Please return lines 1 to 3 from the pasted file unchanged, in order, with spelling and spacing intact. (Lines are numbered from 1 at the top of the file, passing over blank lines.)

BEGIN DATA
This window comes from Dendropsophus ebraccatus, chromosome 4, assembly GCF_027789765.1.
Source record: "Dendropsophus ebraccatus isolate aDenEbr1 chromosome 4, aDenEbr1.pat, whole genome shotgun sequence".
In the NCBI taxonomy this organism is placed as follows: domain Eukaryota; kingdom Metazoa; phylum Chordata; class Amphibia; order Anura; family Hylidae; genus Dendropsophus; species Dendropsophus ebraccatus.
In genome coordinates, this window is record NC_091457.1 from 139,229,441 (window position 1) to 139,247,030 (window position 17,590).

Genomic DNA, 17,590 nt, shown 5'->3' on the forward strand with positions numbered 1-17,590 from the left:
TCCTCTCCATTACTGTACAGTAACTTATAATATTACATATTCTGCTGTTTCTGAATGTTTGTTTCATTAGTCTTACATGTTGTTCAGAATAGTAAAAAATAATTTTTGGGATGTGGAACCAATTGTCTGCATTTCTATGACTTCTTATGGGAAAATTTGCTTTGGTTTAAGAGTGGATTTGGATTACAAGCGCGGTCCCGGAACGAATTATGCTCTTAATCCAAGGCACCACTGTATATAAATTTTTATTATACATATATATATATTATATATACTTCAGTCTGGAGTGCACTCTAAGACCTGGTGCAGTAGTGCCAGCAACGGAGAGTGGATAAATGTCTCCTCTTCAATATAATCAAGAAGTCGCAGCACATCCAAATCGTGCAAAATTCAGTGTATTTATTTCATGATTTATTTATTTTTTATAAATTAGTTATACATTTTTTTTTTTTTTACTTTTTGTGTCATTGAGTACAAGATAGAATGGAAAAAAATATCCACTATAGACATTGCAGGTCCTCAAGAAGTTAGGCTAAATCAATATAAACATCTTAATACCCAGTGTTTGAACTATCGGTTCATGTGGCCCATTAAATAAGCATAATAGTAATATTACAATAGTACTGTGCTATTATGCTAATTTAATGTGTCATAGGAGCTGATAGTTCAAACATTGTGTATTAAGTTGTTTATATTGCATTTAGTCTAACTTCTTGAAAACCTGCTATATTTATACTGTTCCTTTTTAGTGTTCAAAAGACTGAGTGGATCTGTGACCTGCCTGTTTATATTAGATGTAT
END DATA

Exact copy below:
This window comes from Dendropsophus ebraccatus, chromosome 4, assembly GCF_027789765.1.
Source record: "Dendropsophus ebraccatus isolate aDenEbr1 chromosome 4, aDenEbr1.pat, whole genome shotgun sequence".
In the NCBI taxonomy this organism is placed as follows: domain Eukaryota; kingdom Metazoa; phylum Chordata; class Amphibia; order Anura; family Hylidae; genus Dendropsophus; species Dendropsophus ebraccatus.